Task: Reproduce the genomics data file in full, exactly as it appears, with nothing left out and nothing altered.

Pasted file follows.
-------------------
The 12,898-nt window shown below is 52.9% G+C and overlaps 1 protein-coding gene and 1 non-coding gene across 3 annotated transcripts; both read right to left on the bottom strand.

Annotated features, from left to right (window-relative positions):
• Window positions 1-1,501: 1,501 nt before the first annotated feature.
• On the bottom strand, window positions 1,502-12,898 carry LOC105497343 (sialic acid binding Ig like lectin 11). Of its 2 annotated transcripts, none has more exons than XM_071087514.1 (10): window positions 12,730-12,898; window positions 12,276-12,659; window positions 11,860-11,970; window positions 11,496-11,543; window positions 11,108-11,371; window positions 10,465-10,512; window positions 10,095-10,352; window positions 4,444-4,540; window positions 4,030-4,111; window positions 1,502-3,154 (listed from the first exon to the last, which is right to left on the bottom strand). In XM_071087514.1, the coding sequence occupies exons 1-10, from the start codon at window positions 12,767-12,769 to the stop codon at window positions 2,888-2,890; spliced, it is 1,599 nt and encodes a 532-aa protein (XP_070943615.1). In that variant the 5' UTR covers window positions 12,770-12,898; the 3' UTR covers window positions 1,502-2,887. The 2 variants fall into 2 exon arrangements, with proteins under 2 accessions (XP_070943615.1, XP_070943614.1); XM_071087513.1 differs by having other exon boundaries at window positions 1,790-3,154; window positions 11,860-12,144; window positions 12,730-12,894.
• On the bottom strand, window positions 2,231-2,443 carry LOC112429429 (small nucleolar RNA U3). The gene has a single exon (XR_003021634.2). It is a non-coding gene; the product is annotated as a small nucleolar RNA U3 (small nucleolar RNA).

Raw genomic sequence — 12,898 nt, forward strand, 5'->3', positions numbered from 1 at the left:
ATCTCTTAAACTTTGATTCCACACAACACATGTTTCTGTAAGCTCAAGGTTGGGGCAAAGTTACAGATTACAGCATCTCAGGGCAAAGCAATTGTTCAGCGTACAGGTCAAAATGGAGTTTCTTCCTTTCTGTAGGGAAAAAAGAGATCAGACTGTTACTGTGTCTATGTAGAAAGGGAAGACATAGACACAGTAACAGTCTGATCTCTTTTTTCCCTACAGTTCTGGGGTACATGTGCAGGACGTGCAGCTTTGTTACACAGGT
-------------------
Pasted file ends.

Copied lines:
The 12,898-nt window shown below is 52.9% G+C and overlaps 1 protein-coding gene and 1 non-coding gene across 3 annotated transcripts; both read right to left on the bottom strand.

Annotated features, from left to right (window-relative positions):
• Window positions 1-1,501: 1,501 nt before the first annotated feature.
• On the bottom strand, window positions 1,502-12,898 carry LOC105497343 (sialic acid binding Ig like lectin 11). Of its 2 annotated transcripts, none has more exons than XM_071087514.1 (10): window positions 12,730-12,898; window positions 12,276-12,659; window positions 11,860-11,970; window positions 11,496-11,543; window positions 11,108-11,371; window positions 10,465-10,512; window positions 10,095-10,352; window positions 4,444-4,540; window positions 4,030-4,111; window positions 1,502-3,154 (listed from the first exon to the last, which is right to left on the bottom strand). In XM_071087514.1, the coding sequence occupies exons 1-10, from the start codon at window positions 12,767-12,769 to the stop codon at window positions 2,888-2,890; spliced, it is 1,599 nt and encodes a 532-aa protein (XP_070943615.1). In that variant the 5' UTR covers window positions 12,770-12,898; the 3' UTR covers window positions 1,502-2,887. The 2 variants fall into 2 exon arrangements, with proteins under 2 accessions (XP_070943615.1, XP_070943614.1); XM_071087513.1 differs by having other exon boundaries at window positions 1,790-3,154; window positions 11,860-12,144; window positions 12,730-12,894.
• On the bottom strand, window positions 2,231-2,443 carry LOC112429429 (small nucleolar RNA U3). The gene has a single exon (XR_003021634.2). It is a non-coding gene; the product is annotated as a small nucleolar RNA U3 (small nucleolar RNA).

Raw genomic sequence — 12,898 nt, forward strand, 5'->3', positions numbered from 1 at the left:
ATCTCTTAAACTTTGATTCCACACAACACATGTTTCTGTAAGCTCAAGGTTGGGGCAAAGTTACAGATTACAGCATCTCAGGGCAAAGCAATTGTTCAGCGTACAGGTCAAAATGGAGTTTCTTCCTTTCTGTAGGGAAAAAAGAGATCAGACTGTTACTGTGTCTATGTAGAAAGGGAAGACATAGACACAGTAACAGTCTGATCTCTTTTTTCCCTACAGTTCTGGGGTACATGTGCAGGACGTGCAGCTTTGTTACACAGGT